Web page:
At home, she became the youngest person from Penang ever to be conferred a Datukship, hence Datuk Nicol David.


The year started at home in the KL Open, and a first first final brought a first defeat, Natalie Grainger ending the 56-match winning streak.

It wasn't long before she resumed her winning ways though, su
ccesses included a fifth Malaysian Open win in a row and  collecting another World Games gold medal.

In September she overtook Sarah Fitz-Gerald's 41-month record to become the third longest-reigning world number one, and shrugging off a surprise loss in the British Open semis she went on to collect a fourth World Open in Amsterdam.


The year began with Nicol at #1 for the 42nd consecutive month, and it was another year with double-digit triumphs, including a record sixth KL Open, Commonwealth Gold in Delhi, and in Sharm El Sheikh she equalled Sarah Fitz-Gerald's record of five World Open titles. 


2011 was a record-breaking year for Nicol - not necessarily on court, although titles in the KL, Cayman, Malaysian, Australian, Qatar and Hong Kong events, and the small matter of a sixth World Title in Rotterdam doesn't make for a bad year.

Off court though, Nicol was WISPA player of the year again, was Malaysian sportswoman of the year for a record 8th time, became (in March) the second longest-reigning number one ever, was hailed by Malaysia's prime minister as the country's "most successful sports icon", and was made an honorary major of the Royal Malaysian Air Force volunteer reserve.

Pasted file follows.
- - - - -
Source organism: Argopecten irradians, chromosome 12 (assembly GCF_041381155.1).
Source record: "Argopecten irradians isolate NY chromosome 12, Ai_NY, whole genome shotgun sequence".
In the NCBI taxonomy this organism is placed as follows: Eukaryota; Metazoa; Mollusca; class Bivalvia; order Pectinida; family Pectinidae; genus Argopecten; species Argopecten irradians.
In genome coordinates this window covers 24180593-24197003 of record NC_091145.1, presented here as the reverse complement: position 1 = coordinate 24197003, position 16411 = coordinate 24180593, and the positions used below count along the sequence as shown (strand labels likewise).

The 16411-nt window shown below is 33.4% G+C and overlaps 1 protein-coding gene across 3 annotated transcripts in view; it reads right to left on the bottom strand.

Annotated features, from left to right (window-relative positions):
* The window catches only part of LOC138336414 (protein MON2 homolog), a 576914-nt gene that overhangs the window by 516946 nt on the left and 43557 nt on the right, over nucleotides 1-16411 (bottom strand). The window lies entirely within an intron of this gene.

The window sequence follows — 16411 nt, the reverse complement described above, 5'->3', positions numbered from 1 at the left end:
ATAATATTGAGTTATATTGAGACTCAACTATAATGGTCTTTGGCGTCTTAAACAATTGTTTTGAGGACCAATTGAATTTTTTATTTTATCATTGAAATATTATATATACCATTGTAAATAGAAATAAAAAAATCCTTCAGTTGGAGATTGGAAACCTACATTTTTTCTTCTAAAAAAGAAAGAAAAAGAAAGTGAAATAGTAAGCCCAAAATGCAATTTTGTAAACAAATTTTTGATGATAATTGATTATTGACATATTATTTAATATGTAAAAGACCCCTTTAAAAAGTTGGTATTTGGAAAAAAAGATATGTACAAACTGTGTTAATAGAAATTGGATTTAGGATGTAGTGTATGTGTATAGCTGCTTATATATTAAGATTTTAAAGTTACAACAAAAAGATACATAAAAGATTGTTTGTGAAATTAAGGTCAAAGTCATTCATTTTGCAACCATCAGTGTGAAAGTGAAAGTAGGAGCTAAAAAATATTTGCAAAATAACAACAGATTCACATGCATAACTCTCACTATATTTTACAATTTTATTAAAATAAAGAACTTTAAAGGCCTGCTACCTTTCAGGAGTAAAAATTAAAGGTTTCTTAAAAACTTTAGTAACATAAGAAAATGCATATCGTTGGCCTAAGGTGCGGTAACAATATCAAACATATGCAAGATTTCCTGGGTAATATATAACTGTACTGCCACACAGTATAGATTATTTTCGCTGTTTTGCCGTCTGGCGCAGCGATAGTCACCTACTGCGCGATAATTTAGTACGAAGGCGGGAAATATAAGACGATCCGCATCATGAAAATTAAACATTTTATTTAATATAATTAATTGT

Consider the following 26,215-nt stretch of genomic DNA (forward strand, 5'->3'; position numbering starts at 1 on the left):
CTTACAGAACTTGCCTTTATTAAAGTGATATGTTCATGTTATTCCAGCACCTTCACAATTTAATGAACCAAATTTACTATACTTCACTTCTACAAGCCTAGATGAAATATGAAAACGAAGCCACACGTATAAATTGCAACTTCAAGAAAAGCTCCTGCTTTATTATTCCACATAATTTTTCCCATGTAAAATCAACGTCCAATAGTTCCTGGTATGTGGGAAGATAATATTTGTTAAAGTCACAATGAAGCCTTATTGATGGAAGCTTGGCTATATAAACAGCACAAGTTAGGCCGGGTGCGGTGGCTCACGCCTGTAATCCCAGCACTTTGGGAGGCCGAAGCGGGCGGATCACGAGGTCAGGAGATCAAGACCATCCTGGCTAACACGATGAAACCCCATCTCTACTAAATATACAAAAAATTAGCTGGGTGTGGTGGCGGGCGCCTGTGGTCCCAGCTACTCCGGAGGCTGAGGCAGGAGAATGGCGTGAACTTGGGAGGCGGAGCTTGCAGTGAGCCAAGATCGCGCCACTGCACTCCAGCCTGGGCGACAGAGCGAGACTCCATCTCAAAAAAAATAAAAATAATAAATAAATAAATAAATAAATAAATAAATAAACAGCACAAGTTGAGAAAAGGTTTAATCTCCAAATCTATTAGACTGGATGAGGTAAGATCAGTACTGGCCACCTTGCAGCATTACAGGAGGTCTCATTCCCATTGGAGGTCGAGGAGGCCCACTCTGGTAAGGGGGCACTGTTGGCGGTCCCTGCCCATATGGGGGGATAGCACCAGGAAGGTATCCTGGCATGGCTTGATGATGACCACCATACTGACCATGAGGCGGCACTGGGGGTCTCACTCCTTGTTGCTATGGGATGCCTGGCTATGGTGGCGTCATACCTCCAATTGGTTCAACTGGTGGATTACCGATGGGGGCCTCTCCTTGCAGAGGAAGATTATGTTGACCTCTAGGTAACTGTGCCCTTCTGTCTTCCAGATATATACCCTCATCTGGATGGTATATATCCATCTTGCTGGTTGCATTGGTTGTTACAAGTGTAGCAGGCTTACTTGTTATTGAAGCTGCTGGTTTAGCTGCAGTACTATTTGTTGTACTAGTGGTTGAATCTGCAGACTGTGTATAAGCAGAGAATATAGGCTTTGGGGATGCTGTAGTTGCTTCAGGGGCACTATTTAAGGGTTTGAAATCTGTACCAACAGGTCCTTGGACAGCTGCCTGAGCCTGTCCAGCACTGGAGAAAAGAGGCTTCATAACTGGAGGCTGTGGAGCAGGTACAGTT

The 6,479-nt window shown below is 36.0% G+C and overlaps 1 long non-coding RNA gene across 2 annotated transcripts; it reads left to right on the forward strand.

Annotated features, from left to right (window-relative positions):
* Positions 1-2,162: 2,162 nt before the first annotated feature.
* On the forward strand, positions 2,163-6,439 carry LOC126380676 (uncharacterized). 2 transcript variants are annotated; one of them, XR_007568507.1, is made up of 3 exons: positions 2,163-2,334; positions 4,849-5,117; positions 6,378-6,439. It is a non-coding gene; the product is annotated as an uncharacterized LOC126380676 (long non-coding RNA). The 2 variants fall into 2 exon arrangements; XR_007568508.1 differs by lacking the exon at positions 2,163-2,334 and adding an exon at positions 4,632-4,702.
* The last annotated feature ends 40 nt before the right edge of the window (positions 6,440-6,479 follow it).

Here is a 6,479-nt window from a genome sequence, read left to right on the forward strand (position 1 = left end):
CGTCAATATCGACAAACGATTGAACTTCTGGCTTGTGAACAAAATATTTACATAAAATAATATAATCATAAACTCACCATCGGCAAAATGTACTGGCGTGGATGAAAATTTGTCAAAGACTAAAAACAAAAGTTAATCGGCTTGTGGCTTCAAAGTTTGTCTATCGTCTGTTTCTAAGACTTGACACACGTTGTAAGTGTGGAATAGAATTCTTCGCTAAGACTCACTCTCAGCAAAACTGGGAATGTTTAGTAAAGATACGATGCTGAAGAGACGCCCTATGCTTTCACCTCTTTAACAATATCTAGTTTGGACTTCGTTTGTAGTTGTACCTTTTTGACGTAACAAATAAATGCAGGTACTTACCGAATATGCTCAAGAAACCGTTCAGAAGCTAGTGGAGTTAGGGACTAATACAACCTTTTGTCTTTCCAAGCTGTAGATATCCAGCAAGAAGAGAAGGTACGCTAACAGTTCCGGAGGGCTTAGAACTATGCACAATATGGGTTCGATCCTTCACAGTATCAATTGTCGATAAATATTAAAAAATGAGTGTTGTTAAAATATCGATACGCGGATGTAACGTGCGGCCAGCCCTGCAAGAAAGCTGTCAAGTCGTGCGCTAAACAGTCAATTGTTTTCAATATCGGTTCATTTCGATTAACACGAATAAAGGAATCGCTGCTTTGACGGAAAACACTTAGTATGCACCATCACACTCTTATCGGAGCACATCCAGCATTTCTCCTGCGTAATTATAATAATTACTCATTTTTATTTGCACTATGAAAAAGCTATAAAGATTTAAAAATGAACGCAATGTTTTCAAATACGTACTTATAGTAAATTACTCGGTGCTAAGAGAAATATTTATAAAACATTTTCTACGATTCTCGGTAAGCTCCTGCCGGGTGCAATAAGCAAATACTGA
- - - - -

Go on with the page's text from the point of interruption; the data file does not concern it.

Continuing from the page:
Victories in the Cleveland Classic, KL, British, Australian, US and Hong Kong Opens were preludes to a fourth consecutive title in the Cayman Islands in December, which was, of course, a record-breaking sixth World Open title.


The year started with victory in the reinstated World Series Finals, and in March Nicol was named WSA player of the year for a record 7th time.

There would be no World Open title this year - for anyone, as the event was postponed, but Nicol racked up wins in the Malaysian, Carol Weymuller, US, China, and Hong Kong Opens, maintaining a solid grip on her number one ranking.


This was the year that the World Open (now officially the 'World Championship') would be held twice, and after starting the year with wins in the Tournament of Champions and the Cleveland Classic the expectation, in Mlaysia at least, was that Nicol would win her 8th World Title at home in Penang.

That wasn't to be as she lost in the semi-finals, surely one of the lows of her career.

Wins in the British, Hong Kong (unbreaten there since 2005), US (first to win it three times in a row) and Macau Opens showed that Nicol was far from finished, and the year finished on possibly the biggest high yet as Nicol saved four match balls on the way to beating Raneem El Welily in her home club in Cairo to claim that eight World Open title after all.


In February Nicol was top of the rankings for the 106th month, overtaking Susan Devoy to become the longest-reigning #1 ever.

Only two titles this year so far though - the Cleveland Classic and a ninth Asian Champs title.